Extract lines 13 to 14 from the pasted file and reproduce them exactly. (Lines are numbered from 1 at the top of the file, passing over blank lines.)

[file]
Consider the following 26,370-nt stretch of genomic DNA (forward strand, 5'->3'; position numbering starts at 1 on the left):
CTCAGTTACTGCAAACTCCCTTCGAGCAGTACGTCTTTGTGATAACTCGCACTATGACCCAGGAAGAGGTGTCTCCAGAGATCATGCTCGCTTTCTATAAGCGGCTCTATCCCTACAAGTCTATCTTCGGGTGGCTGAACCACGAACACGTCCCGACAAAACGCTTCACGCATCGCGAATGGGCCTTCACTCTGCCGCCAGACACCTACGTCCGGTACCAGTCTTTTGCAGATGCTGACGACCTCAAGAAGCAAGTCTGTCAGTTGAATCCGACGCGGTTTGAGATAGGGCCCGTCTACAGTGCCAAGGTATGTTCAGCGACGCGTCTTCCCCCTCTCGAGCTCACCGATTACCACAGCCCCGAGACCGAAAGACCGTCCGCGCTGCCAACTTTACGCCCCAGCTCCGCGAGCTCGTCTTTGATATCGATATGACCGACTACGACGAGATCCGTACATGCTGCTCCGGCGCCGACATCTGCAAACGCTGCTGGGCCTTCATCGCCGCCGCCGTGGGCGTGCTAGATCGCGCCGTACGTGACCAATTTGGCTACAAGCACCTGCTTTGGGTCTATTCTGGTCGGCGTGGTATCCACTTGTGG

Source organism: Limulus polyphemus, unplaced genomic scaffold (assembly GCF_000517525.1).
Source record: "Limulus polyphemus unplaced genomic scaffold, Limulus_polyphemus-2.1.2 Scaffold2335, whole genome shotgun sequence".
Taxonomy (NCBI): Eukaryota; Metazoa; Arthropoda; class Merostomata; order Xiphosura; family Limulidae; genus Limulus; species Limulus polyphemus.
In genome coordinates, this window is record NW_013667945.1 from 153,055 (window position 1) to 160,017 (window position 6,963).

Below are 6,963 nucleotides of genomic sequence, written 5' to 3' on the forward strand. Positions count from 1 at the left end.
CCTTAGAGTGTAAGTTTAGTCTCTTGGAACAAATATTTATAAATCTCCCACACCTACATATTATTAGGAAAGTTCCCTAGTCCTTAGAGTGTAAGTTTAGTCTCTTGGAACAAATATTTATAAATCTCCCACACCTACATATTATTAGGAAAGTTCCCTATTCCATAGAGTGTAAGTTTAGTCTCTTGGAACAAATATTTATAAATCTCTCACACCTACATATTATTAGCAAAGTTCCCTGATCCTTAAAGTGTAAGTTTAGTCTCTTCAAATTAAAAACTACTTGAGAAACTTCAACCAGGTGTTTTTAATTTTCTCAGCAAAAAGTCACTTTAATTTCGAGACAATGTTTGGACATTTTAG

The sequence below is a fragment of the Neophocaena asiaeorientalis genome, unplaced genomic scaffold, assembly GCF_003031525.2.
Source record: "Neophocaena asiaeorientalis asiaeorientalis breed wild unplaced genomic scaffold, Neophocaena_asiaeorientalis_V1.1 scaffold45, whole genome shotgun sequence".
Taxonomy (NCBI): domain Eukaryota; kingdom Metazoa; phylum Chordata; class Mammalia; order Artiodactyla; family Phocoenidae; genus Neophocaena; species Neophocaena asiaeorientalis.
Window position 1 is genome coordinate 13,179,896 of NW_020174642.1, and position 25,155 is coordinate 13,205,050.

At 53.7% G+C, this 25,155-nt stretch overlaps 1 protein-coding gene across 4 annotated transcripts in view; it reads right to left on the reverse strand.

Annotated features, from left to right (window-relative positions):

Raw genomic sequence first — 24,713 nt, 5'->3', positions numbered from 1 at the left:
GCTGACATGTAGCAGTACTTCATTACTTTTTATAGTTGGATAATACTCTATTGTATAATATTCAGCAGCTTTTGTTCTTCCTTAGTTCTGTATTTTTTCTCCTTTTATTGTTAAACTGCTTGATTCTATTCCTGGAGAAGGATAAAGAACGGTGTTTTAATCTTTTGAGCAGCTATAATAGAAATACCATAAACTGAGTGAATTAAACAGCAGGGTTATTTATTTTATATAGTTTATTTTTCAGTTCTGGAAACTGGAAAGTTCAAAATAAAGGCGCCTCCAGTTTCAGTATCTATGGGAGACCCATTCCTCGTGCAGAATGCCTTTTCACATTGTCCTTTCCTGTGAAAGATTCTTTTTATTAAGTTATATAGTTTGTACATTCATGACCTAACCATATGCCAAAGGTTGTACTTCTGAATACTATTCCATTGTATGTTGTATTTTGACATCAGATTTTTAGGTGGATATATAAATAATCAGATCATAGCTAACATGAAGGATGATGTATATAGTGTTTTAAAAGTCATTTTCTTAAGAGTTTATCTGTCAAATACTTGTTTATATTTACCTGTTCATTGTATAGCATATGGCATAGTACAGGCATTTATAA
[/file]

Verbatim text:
At 53.7% G+C, this 25,155-nt stretch overlaps 1 protein-coding gene across 4 annotated transcripts in view; it reads right to left on the reverse strand.

Annotated features, from left to right (window-relative positions):